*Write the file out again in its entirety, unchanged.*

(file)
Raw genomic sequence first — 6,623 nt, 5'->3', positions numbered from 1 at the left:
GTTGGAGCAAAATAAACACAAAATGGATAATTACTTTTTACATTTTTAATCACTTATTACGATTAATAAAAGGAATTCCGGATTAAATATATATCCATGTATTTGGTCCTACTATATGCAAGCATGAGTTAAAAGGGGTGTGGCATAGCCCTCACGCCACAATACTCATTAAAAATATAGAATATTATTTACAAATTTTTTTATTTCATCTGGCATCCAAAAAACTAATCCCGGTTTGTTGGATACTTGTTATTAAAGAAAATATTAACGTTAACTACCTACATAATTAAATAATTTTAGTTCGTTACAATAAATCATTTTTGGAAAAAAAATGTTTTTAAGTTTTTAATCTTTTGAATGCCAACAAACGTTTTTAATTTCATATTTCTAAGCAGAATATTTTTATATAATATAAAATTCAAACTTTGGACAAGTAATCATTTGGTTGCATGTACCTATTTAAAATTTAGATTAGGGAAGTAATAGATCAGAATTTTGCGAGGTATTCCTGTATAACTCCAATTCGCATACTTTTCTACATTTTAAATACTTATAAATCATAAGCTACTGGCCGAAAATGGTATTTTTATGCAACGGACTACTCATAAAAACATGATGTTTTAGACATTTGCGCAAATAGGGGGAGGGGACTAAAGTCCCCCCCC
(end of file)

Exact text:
Raw genomic sequence first — 6,623 nt, 5'->3', positions numbered from 1 at the left:
GTTGGAGCAAAATAAACACAAAATGGATAATTACTTTTTACATTTTTAATCACTTATTACGATTAATAAAAGGAATTCCGGATTAAATATATATCCATGTATTTGGTCCTACTATATGCAAGCATGAGTTAAAAGGGGTGTGGCATAGCCCTCACGCCACAATACTCATTAAAAATATAGAATATTATTTACAAATTTTTTTATTTCATCTGGCATCCAAAAAACTAATCCCGGTTTGTTGGATACTTGTTATTAAAGAAAATATTAACGTTAACTACCTACATAATTAAATAATTTTAGTTCGTTACAATAAATCATTTTTGGAAAAAAAATGTTTTTAAGTTTTTAATCTTTTGAATGCCAACAAACGTTTTTAATTTCATATTTCTAAGCAGAATATTTTTATATAATATAAAATTCAAACTTTGGACAAGTAATCATTTGGTTGCATGTACCTATTTAAAATTTAGATTAGGGAAGTAATAGATCAGAATTTTGCGAGGTATTCCTGTATAACTCCAATTCGCATACTTTTCTACATTTTAAATACTTATAAATCATAAGCTACTGGCCGAAAATGGTATTTTTATGCAACGGACTACTCATAAAAACATGATGTTTTAGACATTTGCGCAAATAGGGGGAGGGGACTAAAGTCCCCCCCC